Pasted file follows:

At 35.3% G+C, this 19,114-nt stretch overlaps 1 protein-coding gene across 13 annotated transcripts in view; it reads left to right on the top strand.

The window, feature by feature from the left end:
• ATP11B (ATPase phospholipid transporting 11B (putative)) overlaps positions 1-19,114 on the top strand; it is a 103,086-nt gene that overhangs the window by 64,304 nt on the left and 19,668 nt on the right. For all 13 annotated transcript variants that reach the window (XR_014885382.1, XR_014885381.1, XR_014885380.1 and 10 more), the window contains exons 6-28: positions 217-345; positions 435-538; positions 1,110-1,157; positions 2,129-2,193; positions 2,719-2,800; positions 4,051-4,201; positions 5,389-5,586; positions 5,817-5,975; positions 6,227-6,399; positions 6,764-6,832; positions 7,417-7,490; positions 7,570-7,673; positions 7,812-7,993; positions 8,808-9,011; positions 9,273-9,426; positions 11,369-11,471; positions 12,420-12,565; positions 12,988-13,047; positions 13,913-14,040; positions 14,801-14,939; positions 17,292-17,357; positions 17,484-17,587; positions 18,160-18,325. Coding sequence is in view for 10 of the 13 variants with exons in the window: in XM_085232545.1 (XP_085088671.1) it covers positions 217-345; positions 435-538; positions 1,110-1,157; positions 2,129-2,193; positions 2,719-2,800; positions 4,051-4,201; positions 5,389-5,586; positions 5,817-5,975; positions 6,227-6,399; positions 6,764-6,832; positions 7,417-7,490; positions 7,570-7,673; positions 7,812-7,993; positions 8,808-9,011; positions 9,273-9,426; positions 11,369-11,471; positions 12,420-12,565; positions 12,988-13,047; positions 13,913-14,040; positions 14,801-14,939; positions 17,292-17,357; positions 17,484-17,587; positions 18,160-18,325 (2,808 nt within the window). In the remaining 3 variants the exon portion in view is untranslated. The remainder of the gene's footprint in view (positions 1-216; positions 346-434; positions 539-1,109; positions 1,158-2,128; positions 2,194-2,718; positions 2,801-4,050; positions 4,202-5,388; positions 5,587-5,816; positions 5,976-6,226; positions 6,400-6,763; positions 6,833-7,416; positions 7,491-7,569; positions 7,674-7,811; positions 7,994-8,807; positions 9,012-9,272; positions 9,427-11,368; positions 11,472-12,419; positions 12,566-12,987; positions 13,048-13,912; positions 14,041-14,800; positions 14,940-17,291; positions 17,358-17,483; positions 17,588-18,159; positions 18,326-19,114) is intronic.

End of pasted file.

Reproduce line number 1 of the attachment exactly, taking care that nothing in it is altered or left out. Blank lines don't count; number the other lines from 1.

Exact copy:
At 35.3% G+C, this 19,114-nt stretch overlaps 1 protein-coding gene across 13 annotated transcripts in view; it reads left to right on the top strand.